It is not easy to convey in words the beauty of such a place, seen from beneath the water — the cool radiance of the light, the quivering play of color from blue to green, the shapes and tinting of the coral, the jeweled fish, gliding past in silent companies. I was a couple of fathoms beneath the surface and had sighted the shell, drifting downward in slow and erratic curves, above me and ahead, when I caught a glimpse of a large moving shadow, crossing a patch of sandy bottom. I began to rise, peering about hastily — not without disquieting thoughts. Then I perceived the cause of the shadow. On my left and a little below me, Tapu was swimming straight for the shell— paddling easily and naturally, at unhurried speed — planning to surprise me in the under-water game at which she excelled. In this quivering, opalescent light, — against the tinted background of the coral,—her graceful motions, the floating cloud of her hair, the barbaric pattern of her pareu, made a picture I shall not forget. I watched her reach up and seize the shell; next moment we rose to the surface side by side, laughing and out of breadth.
The sun was low in the west when we tired of the water and waded through the shallows to the beach. Old Tuira herded the girls off toward the house. We had taken a plunge at the mouth of a mountain stream, and now we sat among the pandanus roots until our skins were dry. Tamarua brought a bottle of cocoanut oil for the rub which always follows a swim — an ancient custom in Polynesia, and one which has much to do, I fancy, with the unblemished complexions of the race.
As we dressed and lit cigarettes, I heard Tuira calling to her son.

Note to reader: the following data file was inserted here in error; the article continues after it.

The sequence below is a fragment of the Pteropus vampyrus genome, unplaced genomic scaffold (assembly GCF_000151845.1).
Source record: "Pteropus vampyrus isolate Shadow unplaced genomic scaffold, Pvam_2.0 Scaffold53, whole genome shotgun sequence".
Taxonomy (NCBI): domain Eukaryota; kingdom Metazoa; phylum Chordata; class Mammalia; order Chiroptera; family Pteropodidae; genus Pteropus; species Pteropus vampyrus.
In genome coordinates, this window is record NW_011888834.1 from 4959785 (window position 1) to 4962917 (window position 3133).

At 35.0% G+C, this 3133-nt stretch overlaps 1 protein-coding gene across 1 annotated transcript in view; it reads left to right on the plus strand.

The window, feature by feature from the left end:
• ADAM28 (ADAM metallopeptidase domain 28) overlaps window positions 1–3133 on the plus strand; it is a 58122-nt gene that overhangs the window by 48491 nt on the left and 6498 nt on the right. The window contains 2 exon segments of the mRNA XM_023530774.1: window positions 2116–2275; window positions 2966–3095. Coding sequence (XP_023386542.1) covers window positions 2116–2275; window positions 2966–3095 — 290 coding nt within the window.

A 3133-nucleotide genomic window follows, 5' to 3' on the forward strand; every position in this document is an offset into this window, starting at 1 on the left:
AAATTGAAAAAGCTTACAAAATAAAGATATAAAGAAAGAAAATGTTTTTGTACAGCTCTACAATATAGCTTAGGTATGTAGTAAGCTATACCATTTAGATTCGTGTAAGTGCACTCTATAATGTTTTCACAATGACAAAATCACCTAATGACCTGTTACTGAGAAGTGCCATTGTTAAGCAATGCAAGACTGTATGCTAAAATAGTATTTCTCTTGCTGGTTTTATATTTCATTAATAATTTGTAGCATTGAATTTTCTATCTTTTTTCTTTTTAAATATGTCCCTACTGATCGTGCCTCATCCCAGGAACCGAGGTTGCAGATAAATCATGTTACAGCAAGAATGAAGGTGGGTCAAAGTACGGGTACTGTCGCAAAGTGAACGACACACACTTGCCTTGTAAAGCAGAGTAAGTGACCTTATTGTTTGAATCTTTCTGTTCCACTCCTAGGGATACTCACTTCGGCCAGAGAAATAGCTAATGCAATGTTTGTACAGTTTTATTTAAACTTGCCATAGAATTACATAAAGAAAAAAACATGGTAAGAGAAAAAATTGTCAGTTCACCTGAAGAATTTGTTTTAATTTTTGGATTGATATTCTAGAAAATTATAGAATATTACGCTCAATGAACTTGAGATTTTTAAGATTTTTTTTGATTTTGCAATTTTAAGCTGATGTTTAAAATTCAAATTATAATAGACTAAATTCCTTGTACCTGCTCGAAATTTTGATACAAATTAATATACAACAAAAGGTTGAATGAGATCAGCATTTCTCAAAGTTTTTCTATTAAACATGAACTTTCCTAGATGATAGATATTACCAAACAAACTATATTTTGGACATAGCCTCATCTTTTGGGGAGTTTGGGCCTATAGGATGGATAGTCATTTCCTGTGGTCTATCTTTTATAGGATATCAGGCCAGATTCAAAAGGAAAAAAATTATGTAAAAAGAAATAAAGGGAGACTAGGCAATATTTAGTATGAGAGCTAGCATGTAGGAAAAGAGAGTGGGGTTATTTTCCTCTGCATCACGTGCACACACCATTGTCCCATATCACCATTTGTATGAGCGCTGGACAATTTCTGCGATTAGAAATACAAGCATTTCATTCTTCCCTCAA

‘My mother says that you must come home with us — you and Terei,’ said Amani; ‘this is your last evening, and we shall eat together.’
On the way back, along the shore and through the bush, we said little — the shadow of parting was on us all. These people, whom we had known less than a month, had taken us in and made much of us; to-morrow we must sail away. It was possible, in the spaces of the South Pacific, that we might never again sight their island — landfall of unearthly beauty when at dawn its high and ragged skyline is silhouetted against banks of cloud; never clasp their hands again, or warm to their friendly smiles of greeting.
Thinking these thoughts, I sat on the verandah while the others went about the task of preparing dinner. Presently, without a word, Tuira came and sat on the mat beside me, taking my hand in hers — the Island parting. The western sky flushed and faded; the shadows deepened and the light grew dim.
Patii, Maara, Terei, and Amani were gathering fruit, and seemed to have recovered their spirits in this harvesting of food — transformed by the Islanders into a pastime. Each man carried a long pole of hibiscus wood, with which, aft er many ineffectual lunges, he knocked down the fruit, while a girl stood beside him, on tiptoe, to catch the descending mango, breadfruit, or alligator pear. When their baskets were full, they went behind the house to cook the meal.